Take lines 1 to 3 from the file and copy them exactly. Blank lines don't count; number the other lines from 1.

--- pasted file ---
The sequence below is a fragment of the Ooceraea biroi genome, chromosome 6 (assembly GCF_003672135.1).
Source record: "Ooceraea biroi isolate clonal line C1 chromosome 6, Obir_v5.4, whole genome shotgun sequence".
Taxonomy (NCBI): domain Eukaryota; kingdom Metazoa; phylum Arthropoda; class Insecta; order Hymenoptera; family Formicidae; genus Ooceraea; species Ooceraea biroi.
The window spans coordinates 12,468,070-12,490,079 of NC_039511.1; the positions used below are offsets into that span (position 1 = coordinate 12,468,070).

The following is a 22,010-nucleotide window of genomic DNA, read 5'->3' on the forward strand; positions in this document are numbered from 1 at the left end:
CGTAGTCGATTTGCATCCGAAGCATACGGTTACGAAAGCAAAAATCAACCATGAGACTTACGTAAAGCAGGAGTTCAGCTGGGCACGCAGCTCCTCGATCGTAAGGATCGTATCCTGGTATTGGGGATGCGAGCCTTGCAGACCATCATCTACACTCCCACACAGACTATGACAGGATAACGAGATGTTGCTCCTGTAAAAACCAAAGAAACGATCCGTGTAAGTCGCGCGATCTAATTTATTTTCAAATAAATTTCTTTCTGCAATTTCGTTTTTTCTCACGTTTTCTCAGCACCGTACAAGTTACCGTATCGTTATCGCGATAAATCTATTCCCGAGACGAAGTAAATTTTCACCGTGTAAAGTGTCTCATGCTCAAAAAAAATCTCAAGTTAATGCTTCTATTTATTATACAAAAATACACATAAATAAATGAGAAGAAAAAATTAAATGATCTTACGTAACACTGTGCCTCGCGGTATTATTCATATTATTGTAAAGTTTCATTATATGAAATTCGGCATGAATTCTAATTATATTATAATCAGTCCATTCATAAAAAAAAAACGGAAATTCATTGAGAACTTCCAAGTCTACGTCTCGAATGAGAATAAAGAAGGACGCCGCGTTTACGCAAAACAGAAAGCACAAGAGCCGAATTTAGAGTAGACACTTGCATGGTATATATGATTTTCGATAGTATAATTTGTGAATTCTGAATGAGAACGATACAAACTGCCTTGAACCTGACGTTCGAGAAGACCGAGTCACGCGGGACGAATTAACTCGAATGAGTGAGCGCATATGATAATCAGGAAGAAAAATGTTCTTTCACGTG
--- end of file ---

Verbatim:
The sequence below is a fragment of the Ooceraea biroi genome, chromosome 6 (assembly GCF_003672135.1).
Source record: "Ooceraea biroi isolate clonal line C1 chromosome 6, Obir_v5.4, whole genome shotgun sequence".
Taxonomy (NCBI): domain Eukaryota; kingdom Metazoa; phylum Arthropoda; class Insecta; order Hymenoptera; family Formicidae; genus Ooceraea; species Ooceraea biroi.